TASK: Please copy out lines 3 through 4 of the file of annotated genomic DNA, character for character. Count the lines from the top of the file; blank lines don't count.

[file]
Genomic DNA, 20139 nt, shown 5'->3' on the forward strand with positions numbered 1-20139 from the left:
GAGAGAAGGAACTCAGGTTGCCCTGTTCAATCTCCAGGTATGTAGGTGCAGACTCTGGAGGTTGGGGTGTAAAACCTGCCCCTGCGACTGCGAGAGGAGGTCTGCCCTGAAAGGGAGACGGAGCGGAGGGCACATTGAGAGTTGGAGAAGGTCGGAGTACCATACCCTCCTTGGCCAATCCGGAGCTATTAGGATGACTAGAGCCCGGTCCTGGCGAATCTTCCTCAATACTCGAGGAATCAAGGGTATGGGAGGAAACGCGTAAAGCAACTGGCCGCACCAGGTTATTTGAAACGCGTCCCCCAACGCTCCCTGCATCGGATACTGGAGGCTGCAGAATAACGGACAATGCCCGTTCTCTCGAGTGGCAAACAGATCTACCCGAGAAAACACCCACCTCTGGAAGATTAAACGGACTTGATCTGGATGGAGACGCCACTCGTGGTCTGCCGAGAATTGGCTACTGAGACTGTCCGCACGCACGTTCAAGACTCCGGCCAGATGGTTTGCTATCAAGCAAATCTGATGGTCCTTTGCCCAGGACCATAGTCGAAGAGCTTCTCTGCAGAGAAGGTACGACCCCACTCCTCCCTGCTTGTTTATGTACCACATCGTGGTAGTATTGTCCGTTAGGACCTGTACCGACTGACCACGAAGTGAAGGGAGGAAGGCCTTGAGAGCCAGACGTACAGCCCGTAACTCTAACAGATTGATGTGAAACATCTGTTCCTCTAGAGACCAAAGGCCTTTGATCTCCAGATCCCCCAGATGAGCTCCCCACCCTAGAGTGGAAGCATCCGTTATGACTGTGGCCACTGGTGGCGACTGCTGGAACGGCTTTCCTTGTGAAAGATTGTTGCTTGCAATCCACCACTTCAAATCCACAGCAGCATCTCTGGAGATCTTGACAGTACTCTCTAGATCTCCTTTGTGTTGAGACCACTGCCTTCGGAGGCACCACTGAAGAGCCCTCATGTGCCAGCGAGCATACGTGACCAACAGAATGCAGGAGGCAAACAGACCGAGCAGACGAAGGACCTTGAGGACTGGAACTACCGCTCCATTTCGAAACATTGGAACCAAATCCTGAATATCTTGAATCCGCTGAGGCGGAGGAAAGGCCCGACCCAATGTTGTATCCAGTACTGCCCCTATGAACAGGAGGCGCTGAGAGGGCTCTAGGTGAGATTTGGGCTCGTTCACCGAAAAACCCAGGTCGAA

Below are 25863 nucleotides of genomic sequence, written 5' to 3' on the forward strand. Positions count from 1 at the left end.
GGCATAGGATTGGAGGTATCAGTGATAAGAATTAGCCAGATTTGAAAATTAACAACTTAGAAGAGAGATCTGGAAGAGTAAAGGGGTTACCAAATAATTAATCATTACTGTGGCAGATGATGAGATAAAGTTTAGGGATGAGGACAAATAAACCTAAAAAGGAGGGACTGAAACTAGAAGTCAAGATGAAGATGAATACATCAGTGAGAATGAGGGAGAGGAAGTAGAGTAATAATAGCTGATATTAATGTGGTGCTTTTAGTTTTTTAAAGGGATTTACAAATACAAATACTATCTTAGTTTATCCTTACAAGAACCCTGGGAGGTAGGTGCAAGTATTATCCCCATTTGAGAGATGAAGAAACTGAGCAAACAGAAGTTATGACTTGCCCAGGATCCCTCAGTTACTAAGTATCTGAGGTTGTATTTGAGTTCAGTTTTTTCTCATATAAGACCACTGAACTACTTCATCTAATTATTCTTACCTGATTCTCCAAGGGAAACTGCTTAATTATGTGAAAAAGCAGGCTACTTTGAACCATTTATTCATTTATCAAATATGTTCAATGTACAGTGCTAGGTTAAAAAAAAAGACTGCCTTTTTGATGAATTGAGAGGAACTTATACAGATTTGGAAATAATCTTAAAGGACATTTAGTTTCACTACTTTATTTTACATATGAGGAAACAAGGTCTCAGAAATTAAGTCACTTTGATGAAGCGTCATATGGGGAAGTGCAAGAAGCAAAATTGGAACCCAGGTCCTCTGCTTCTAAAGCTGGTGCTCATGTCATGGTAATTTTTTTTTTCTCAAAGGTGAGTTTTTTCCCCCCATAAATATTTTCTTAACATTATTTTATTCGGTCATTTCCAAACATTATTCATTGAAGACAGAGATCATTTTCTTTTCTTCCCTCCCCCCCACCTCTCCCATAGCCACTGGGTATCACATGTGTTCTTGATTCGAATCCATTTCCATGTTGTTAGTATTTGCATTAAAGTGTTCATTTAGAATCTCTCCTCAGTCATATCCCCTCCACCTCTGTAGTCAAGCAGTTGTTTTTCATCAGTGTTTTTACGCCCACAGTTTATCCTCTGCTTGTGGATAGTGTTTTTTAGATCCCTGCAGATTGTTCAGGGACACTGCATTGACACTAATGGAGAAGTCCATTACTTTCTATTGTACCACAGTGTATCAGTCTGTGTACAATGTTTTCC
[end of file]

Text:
Below are 25863 nucleotides of genomic sequence, written 5' to 3' on the forward strand. Positions count from 1 at the left end.
GGCATAGGATTGGAGGTATCAGTGATAAGAATTAGCCAGATTTGAAAATTAACAACTTAGAAGAGAGATCTGGAAGAGTAAAGGGGTTACCAAATAATTAATCATTACTGTGGCAGATGATGAGATAAAGTTTAGGGATGAGGACAAATAAACCTAAAAAGGAGGGACTGAAACTAGAAGTCAAGATGAAGATGAATACATCAGTGAGAATGAGGGAGAGGAAGTAGAGTAATAATAGCTGATATTAATGTGGTGCTTTTAGTTTTTTAAAGGGATTTACAAATACAAATACTATCTTAGTTTATCCTTACAAGAACCCTGGGAGGTAGGTGCAAGTATTATCCCCATTTGAGAGATGAAGAAACTGAGCAAACAGAAGTTATGACTTGCCCAGGATCCCTCAGTTACTAAGTATCTGAGGTTGTATTTGAGTTCAGTTTTTTCTCATATAAGACCACTGAACTACTTCATCTAATTATTCTTACCTGATTCTCCAAGGGAAACTGCTTAATTATGTGAAAAAGCAGGCTACTTTGAACCATTTATTCATTTATCAAATATGTTCAATGTACAGTGCTAGGTTAAAAAAAAAGACTGCCTTTTTGATGAATTGAGAGGAACTTATACAGATTTGGAAATAATCTTAAAGGACATTTAGTTTCACTACTTTATTTTACATATGAGGAAACAAGGTCTCAGAAATTAAGTCACTTTGATGAAGCGTCATATGGGGAAGTGCAAGAAGCAAAATTGGAACCCAGGTCCTCTGCTTCTAAAGCTGGTGCTCATGTCATGGTAATTTTTTTTTTCTCAAAGGTGAGTTTTTTCCCCCCATAAATATTTTCTTAACATTATTTTATTCGGTCATTTCCAAACATTATTCATTGAAGACAGAGATCATTTTCTTTTCTTCCCTCCCCCCCACCTCTCCCATAGCCACTGGGTATCACATGTGTTCTTGATTCGAATCCATTTCCATGTTGTTAGTATTTGCATTAAAGTGTTCATTTAGAATCTCTCCTCAGTCATATCCCCTCCACCTCTGTAGTCAAGCAGTTGTTTTTCATCAGTGTTTTTACGCCCACAGTTTATCCTCTGCTTGTGGATAGTGTTTTTTAGATCCCTGCAGATTGTTCAGGGACACTGCATTGACACTAATGGAGAAGTCCATTACTTTCTATTGTACCACAGTGTATCAGTCTGTGTACAATGTTTTCC